Director: Sameer Hemant Joshi
Cast: Vinay Pathak, Ayesha Raza, Siddharth Menon, Sheetal Thakur
Streaming on: Hotstar
Vinay Pathak plays Sharad Gupchup, a middle-class, honest, but irate man with simmering political ambitions. He is also an unquestioning believer of Modi’s clean-up campaign, both cash, and trash (Demonetization, and Swachh Bharat).
He has a wife who sells papad (Ayesha Raza, whose saris reminded me of Vidya Sinha in the 70s, think Chotti Si Baat), a daughter who works diligently but loves discreetly (Sheetal Thakur), and a son who is a photographer, toeing the line between a wastrel and an employed artist (Siddharth Menon).
He is in the throes of middle-class woes; medical bills, a scam scheme, and mounting informal loans. When Sharad is confronted with a bag, flush with cash, almost tearing at the seams with notes, he has a more urgent worry- whether to surrender the money to the authorities, or to use it to propel his political ambitions, and his family’s desire to move into a more affluent income category.
But soon, things unravel.
A squirrel that observed the theft of cash haunts Sharad, as if it was his moral conscience. So when, after a while, the film has completely done away with the squirrel trope, we realize that Sharad has slipped down the slippery slope towards moral indignity. Lady Macbeth too, in the aftermath of murder, hallucinated blood stains, a sign of her conscience. Shakespeare didn’t write about a world in which she stops being haunted and continues living. In that sense, this film goes where Macbeth doesn’t.
Chhapad Phaad Ke then becomes the story of a malleable moral compass, and how greed cascades- from one family member to another. Morality, is often a luxury and constructed, and when you are pushed against the wall, it becomes the most disposable asset.
The political undertones of this film are embedded on shaky ground. The film is set around the time of November 8, 2018, when the tragic and farcical Demonetization policy was announced. Sharad’s support for Modi is framed by his performative incorruptibility; his reputation of being prim-and-proper. This of course, is not true, for behind the limelight he is using blood money to bolster his political campaigns. (A scene where Sharad converses with a friend about the importance of political funding to win, and not just run, is astoundingly prescient in today’s political context) There is also the obvious imagery of the jhadu, a swipe at the Aam Aadmi Party.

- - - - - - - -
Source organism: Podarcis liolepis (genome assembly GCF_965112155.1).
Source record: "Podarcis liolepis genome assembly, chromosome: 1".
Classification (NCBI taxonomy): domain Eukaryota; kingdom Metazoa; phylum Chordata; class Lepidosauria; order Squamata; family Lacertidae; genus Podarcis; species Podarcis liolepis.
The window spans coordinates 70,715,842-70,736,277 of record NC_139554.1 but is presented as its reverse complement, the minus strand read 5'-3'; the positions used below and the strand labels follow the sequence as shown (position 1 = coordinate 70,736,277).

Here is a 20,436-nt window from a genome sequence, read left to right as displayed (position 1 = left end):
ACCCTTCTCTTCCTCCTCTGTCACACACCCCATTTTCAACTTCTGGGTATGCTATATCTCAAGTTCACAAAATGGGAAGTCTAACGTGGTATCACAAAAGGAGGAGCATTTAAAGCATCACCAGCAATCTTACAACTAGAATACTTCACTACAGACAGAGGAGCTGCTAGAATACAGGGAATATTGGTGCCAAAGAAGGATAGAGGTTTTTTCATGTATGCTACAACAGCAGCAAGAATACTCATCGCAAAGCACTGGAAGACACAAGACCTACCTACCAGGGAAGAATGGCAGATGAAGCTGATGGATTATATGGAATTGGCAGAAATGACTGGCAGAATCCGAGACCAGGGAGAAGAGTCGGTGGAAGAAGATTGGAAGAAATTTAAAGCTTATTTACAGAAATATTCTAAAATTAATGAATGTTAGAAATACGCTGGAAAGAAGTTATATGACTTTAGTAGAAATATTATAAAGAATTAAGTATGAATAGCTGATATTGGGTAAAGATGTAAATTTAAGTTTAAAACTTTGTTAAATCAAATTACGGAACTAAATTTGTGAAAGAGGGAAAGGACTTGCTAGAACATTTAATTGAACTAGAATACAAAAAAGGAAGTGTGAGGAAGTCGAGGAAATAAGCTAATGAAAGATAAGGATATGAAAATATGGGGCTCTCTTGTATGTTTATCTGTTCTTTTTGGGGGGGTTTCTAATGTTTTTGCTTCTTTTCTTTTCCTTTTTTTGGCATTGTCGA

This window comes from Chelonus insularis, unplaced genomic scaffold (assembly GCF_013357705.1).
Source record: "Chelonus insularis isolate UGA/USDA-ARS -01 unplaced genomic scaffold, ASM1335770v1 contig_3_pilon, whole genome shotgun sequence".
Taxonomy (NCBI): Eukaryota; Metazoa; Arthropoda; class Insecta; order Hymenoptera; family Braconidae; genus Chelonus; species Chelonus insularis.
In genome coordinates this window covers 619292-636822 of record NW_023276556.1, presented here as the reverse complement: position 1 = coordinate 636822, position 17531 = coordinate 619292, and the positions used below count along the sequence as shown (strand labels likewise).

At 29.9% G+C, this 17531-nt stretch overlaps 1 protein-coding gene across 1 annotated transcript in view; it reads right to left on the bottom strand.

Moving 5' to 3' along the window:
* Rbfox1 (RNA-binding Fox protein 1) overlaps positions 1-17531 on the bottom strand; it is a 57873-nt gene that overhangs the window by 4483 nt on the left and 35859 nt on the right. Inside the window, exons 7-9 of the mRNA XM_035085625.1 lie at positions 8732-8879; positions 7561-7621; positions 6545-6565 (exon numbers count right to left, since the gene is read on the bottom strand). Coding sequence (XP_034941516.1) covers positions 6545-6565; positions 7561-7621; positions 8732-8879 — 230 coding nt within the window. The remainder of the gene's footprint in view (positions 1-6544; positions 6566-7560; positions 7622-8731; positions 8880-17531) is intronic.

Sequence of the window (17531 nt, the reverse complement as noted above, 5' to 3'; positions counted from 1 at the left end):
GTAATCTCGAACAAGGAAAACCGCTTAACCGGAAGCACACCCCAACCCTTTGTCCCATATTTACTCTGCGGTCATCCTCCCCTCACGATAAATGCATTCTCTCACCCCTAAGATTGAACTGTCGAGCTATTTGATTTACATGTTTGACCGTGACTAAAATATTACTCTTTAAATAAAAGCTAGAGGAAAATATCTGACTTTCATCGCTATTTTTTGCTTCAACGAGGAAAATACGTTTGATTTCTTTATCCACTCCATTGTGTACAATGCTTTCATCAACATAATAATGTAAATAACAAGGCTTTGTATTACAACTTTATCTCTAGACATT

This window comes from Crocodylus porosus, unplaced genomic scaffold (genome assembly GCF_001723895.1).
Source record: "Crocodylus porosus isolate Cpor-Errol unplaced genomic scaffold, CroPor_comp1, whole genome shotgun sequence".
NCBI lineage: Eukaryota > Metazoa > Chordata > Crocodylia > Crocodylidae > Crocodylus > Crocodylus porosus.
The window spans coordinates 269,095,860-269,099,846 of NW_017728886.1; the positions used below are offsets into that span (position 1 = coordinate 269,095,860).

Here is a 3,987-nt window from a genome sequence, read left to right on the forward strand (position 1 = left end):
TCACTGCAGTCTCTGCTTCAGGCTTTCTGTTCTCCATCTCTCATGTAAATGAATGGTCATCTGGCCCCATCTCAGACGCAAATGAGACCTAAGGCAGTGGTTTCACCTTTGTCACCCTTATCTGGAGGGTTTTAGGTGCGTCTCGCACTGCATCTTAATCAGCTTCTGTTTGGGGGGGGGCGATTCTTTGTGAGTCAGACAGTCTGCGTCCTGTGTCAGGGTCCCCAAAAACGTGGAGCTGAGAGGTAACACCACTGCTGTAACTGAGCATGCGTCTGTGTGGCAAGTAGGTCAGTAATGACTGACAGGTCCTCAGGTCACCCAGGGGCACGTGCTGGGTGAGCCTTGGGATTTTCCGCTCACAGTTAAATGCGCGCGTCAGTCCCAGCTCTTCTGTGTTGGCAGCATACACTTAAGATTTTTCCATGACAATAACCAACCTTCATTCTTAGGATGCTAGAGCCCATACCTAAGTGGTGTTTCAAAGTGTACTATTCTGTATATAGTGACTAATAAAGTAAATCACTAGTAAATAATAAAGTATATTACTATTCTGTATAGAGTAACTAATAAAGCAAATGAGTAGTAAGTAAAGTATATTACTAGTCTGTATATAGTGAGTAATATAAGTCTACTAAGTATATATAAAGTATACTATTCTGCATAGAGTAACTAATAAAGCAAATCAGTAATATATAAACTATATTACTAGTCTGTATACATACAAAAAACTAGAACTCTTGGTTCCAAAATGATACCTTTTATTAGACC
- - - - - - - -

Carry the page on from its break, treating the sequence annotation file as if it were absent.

The narration is shaky, and you are not entirely sure of or invested in the film’s trajectory after Sharad’s morality is forsaken.
These references, while making the viewing experience more intriguing, add little to the narrative heft. Movies made for streaming no longer have the compunctions to structure a story with an intermission. But doing away with the stitched-two-part-story can also be dangerous, as the story can lurk chaotically, and this movie is a case in point. The narration is shaky, and you are not entirely sure of or invested in the film’s trajectory after Sharad’s morality is forsaken.
I was reminded of Khosla Ka Ghosla (2006), and how Kamal Khosla holds out, chastising the righteous cash laundering that his family is involved in. Here, Sharad Gupchp’s character is initially written like that, till he slips off. Maybe it is the times we live in where this righteous cash laundering, a mixed signal, feels like a dangerous cinematic trope to show. What if people get the wrong idea? How do you then show mortal greed cinematically? What would Mr.Khosla do, if he were written in a post Modi India?